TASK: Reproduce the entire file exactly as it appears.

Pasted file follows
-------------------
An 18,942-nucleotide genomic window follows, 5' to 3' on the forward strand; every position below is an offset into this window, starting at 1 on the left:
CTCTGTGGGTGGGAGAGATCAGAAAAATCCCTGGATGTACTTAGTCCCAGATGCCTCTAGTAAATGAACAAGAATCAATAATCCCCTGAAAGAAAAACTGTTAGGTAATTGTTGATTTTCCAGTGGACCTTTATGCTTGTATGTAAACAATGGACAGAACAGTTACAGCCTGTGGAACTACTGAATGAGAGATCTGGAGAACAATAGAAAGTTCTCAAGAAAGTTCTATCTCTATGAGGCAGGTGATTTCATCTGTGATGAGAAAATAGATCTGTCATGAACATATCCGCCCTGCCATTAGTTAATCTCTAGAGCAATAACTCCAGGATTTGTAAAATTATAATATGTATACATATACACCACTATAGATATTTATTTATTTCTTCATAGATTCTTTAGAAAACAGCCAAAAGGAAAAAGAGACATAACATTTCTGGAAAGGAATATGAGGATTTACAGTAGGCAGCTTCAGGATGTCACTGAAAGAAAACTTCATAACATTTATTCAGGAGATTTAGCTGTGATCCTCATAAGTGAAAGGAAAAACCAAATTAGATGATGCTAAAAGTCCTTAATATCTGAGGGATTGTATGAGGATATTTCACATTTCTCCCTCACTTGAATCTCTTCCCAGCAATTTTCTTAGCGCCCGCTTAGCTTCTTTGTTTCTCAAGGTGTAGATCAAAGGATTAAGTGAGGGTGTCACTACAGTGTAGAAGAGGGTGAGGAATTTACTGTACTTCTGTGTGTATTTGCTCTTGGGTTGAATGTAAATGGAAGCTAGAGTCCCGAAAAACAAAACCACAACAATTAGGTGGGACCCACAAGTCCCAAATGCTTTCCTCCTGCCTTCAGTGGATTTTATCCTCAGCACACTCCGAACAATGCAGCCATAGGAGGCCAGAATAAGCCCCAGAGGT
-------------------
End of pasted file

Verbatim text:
An 18,942-nucleotide genomic window follows, 5' to 3' on the forward strand; every position below is an offset into this window, starting at 1 on the left:
CTCTGTGGGTGGGAGAGATCAGAAAAATCCCTGGATGTACTTAGTCCCAGATGCCTCTAGTAAATGAACAAGAATCAATAATCCCCTGAAAGAAAAACTGTTAGGTAATTGTTGATTTTCCAGTGGACCTTTATGCTTGTATGTAAACAATGGACAGAACAGTTACAGCCTGTGGAACTACTGAATGAGAGATCTGGAGAACAATAGAAAGTTCTCAAGAAAGTTCTATCTCTATGAGGCAGGTGATTTCATCTGTGATGAGAAAATAGATCTGTCATGAACATATCCGCCCTGCCATTAGTTAATCTCTAGAGCAATAACTCCAGGATTTGTAAAATTATAATATGTATACATATACACCACTATAGATATTTATTTATTTCTTCATAGATTCTTTAGAAAACAGCCAAAAGGAAAAAGAGACATAACATTTCTGGAAAGGAATATGAGGATTTACAGTAGGCAGCTTCAGGATGTCACTGAAAGAAAACTTCATAACATTTATTCAGGAGATTTAGCTGTGATCCTCATAAGTGAAAGGAAAAACCAAATTAGATGATGCTAAAAGTCCTTAATATCTGAGGGATTGTATGAGGATATTTCACATTTCTCCCTCACTTGAATCTCTTCCCAGCAATTTTCTTAGCGCCCGCTTAGCTTCTTTGTTTCTCAAGGTGTAGATCAAAGGATTAAGTGAGGGTGTCACTACAGTGTAGAAGAGGGTGAGGAATTTACTGTACTTCTGTGTGTATTTGCTCTTGGGTTGAATGTAAATGGAAGCTAGAGTCCCGAAAAACAAAACCACAACAATTAGGTGGGACCCACAAGTCCCAAATGCTTTCCTCCTGCCTTCAGTGGATTTTATCCTCAGCACACTCCGAACAATGCAGCCATAGGAGGCCAGAATAAGCCCCAGAGGT